My friend Sarah wrote a really interesting blog post about the pervasiveness of "cute" in our culture these days, something that I hadn't really considered but found very thought provoking. (You should check that one out, too, if you have a sec! See, I'm here to fulfill your pleasure reading needs.) Whether it's overblown holidays or just overdone cuteness in general, I think the overarching idea is that when special things become everyday, they cease to be special and are instead expected and ordinary. Or you can look at it from the opposite angle: ordinary, everyday days are crucial to making special occasions and special treats actually feel special. Sometimes it feels like half my job as a parent is depriving my children of things (e.g,. toys offered everywhere, an abundance of sweets everyday, and screens galore (TVs, phones, iPads)), (all of which are heavily marketed toward them and put in our faces everywhere we go), in the hopes that they will not get accustomed to such a heightened level of stimulation that their senses become dulled, leaving them turning to cocaine for entertainment by the time they are out of junior high. I'm exaggerating I guess, but only a little. All I'm saying is that it feels that way sometimes. I mean, I can't buy into the parenting philosophy of "Say 'yes' whenever possible!" to maximize long term happiness for all involved, but with the amount of crap being thrown our way daily, being a "no" woman can be exhausting. And totally un-fun.
But back to the holiday celebration thing...(sorry if this is the most disjointed thing ever written, I don't really have time to edit and am just going with it)... How do you make room for the people (both adults and their children) who actually have fun making those Pinterest worthy homemade Valentines, without letting it slowly become the standard that all other families are trying to meet (and often times feel like failures for falling short of)? I mean, Lord knows our family went all out with our coordinated Halloween costumes. And when I am in the mood, I have been known to enjoy taking on projects like making patriotic Fourth of July desserts, having the kids paint their own Christmas wrapping paper, or throwing themed birthday parties. The key phrase there is "when I am in the mood." Because one person's simplicity or frugality can be another person's pain in the rear!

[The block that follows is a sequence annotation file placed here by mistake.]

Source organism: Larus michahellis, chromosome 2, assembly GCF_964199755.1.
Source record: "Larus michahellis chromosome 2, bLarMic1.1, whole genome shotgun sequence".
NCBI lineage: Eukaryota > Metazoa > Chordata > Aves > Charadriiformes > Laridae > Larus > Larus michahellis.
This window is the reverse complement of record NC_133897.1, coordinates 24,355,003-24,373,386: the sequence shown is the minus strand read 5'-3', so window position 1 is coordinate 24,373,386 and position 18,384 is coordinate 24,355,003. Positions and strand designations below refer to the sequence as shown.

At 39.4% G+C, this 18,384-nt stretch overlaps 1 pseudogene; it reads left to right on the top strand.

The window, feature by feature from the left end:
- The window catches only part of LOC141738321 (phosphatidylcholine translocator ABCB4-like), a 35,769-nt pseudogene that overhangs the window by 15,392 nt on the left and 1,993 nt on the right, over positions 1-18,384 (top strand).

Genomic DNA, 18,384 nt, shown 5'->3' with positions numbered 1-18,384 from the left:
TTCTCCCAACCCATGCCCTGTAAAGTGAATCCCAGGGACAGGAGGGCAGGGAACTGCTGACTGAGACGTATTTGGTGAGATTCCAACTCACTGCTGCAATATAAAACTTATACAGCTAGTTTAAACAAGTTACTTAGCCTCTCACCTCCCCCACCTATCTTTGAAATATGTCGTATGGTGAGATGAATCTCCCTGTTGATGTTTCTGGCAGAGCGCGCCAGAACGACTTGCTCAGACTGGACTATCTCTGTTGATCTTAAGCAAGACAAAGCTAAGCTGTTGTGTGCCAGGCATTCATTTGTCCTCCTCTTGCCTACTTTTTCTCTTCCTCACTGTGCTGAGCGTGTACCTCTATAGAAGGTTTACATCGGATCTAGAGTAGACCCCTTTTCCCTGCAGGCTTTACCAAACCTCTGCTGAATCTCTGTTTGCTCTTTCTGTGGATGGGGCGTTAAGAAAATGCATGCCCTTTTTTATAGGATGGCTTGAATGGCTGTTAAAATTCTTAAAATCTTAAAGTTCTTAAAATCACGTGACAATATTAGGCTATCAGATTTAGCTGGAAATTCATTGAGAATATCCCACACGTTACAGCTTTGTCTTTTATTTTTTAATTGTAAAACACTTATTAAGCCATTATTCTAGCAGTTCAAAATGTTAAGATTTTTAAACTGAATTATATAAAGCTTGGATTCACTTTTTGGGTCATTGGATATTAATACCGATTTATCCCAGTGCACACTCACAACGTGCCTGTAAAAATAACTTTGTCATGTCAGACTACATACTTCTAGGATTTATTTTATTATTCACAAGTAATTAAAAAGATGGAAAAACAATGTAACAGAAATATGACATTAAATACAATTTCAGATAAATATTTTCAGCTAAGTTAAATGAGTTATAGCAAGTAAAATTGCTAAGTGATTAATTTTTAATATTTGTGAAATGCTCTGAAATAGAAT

I don't know. There is no question that on a societal level, all of these celebrations and holidays just keep getting ratcheted up, up and away, and I think we've reached or surpassed the "too much of a good thing" point. On a personal level, I try to go all out when I feel like it, and phone it in when I feel like it, and not feel bad about it either way. Easier said than done, but at least a reasonable goal.
So, anyhoo.....St. Patrick's Day. We had a festive one. We all wore green. We went to Tommy Nevin's Pub to watch our niece's/cousin's Irish dancing troupe. Our children were too timid to join in the dancing with the crowd but were more than happy to demonstrate their footwork at home afterwards. Can you even believe they've never had lessons? ; )
Georgia Irish dancing from Kate on Vimeo.
June Irish dancing from Kate on Vimeo.
P.S. This song will always make me think of Steph the Nanny. It was the closest thing we had on hand to accompany our tiny dancers.
P.P.S. Doesn't that look like the kitchen of someone who had a home showing the next day? Amazing the difference a day can make. It truly was flawlessly clean, no joke.
[ETA: The excerpt below is my favorite paragraph from the original linked post. The "ordinary" ain't easy! Especially for this lady, who by my standards is knocking it out of the park. Everyone bathed (relatively recently?), dressed (for part of the day? maybe?) and fed = my current definition of success.]
I don’t like the feeling of disappointing my kids. But I refuse to give into this holiday overkill. I’m overwhelmed enough as it is. Today I gave all of my kids a bath. We read with each of them for the recommended 20 minutes. We reviewed our Math Facts. We practiced guitar. We sat together at the table and ate a meal that was NOT procured at a drive-thru. We played outside. Most days, I’m struggling to achieve all these things. I can’t have these haphazard, once-monthly overblown holidays take over my life.